Glacial Formations

Col di Luna from Cavalade
(photo by: Enrico Vettorazzo)

The ice age has left a heritage of formations characterizing many environments of the Park (cirques, roches moutonnées, morainic deposits).
During the last great glaciation (from about 75,000 to 10,000 years ago), the Park area was interested by the presence of both small local glaciers on the mountain summits and valley glaciers of regional relevance (Mis and Cordevole glaciers) supplied by the upper Agordino area, beyond the Park borders.
The cirques (locally called “van”, “buse”, “cadin”) are the most significant glacial formations in the high-mountain landscapes of the Park.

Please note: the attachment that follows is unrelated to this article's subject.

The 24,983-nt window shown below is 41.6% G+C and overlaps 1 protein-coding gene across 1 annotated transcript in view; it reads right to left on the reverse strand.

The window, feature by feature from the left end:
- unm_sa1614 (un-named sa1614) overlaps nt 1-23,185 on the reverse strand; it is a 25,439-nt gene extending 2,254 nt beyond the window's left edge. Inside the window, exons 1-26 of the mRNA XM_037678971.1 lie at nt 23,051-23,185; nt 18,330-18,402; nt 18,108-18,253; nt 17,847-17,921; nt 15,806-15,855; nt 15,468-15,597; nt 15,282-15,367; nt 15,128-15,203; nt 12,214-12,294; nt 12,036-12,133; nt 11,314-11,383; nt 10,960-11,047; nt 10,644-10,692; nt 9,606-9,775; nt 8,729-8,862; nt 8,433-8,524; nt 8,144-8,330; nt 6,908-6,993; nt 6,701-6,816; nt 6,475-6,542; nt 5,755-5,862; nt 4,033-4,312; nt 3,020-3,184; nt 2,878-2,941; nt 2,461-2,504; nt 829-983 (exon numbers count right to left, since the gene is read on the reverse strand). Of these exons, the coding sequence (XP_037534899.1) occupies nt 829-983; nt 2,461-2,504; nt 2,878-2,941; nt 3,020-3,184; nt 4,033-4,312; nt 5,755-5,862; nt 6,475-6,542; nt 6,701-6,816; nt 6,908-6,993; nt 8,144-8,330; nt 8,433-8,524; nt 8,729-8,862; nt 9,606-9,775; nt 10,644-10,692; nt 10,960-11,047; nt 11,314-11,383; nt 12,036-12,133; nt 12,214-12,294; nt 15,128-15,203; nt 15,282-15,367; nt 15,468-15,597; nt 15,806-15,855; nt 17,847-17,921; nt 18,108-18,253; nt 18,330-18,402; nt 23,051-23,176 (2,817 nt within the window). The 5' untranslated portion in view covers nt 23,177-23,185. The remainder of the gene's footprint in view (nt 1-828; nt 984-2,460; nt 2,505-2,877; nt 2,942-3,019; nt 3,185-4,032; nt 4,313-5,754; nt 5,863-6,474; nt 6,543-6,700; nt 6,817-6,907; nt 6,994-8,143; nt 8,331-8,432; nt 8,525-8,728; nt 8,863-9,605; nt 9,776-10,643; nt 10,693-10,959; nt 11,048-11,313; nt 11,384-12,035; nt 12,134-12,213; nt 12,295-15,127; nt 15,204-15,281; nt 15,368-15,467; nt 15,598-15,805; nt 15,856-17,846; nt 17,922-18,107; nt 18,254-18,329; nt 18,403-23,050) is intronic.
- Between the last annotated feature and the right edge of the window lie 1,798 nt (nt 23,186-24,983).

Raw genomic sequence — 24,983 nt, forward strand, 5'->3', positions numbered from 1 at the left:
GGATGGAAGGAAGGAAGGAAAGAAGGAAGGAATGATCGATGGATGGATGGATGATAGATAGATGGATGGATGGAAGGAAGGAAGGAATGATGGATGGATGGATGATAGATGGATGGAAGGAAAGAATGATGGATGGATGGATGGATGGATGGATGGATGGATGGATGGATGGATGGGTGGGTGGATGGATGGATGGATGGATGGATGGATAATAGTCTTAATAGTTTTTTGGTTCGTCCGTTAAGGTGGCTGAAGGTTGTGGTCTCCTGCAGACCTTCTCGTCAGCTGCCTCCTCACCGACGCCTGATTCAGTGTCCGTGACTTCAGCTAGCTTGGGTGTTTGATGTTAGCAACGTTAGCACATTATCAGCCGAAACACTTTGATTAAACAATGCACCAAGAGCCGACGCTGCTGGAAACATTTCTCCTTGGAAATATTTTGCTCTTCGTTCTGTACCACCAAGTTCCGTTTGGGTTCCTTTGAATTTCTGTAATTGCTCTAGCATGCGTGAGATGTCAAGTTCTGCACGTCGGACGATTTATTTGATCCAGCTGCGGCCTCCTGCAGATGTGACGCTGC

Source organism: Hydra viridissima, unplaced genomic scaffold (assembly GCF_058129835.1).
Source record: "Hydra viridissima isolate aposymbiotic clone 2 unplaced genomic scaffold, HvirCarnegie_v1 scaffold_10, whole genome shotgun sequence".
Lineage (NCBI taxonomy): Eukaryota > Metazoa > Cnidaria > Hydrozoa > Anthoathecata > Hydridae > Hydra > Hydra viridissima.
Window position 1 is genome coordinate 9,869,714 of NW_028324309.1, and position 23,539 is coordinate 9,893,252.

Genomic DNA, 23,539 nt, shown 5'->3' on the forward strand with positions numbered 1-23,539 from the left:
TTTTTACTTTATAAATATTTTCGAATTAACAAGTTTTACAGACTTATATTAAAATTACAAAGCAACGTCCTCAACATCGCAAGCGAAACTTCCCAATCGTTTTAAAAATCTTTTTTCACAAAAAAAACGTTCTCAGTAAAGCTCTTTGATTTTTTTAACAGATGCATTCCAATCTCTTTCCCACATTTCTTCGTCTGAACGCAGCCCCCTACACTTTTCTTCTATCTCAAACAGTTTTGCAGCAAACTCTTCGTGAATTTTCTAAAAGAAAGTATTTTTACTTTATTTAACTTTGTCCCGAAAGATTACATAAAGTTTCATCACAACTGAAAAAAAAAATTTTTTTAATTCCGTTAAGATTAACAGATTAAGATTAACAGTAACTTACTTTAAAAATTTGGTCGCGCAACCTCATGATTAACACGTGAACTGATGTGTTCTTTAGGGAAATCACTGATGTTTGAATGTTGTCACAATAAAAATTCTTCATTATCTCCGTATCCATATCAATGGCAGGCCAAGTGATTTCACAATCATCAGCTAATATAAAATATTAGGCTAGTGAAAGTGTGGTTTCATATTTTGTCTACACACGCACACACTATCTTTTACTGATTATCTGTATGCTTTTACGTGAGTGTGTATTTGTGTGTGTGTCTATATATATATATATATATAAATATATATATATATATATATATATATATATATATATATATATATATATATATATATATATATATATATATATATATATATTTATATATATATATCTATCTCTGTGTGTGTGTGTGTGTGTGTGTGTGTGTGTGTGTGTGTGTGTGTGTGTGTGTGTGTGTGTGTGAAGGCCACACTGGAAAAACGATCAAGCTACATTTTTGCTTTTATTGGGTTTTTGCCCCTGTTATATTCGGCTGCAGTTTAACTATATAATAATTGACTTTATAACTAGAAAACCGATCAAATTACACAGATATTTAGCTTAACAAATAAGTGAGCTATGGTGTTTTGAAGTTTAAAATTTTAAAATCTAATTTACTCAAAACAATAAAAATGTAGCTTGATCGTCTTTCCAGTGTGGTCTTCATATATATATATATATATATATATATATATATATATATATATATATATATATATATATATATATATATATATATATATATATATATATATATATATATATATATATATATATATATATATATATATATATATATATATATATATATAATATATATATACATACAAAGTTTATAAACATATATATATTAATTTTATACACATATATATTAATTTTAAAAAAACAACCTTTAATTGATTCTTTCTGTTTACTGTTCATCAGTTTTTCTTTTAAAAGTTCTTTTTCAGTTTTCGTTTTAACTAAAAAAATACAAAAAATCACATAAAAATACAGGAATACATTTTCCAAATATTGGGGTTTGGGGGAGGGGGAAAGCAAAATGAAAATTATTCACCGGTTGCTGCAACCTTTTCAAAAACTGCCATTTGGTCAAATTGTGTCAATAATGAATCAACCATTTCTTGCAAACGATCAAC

Shaped by small local glaciers, they usually take on the shape of large niches surrounded by steep slopes and characterized by a large and almost flat bottom or a basin-shaped bottom.
In the Park, the bottom of the cirques is often reshaped by a process of karst dissolution (glacial-karst basins).
The most typical forms of glacial deposits that can be found at high altitudes are morainic banks, taking on the shape of small tapered or arched detrital hills, marking in this way the point reached by ice tongues before a stage of withdrawal.
The gradual withdrawal of the great glacier of Piave from the valley bottom of Val Belluna has left an undulated morphology, with basins and depressions and the great system of ice moraines (ice transport landslides) of Masiere di Vedana.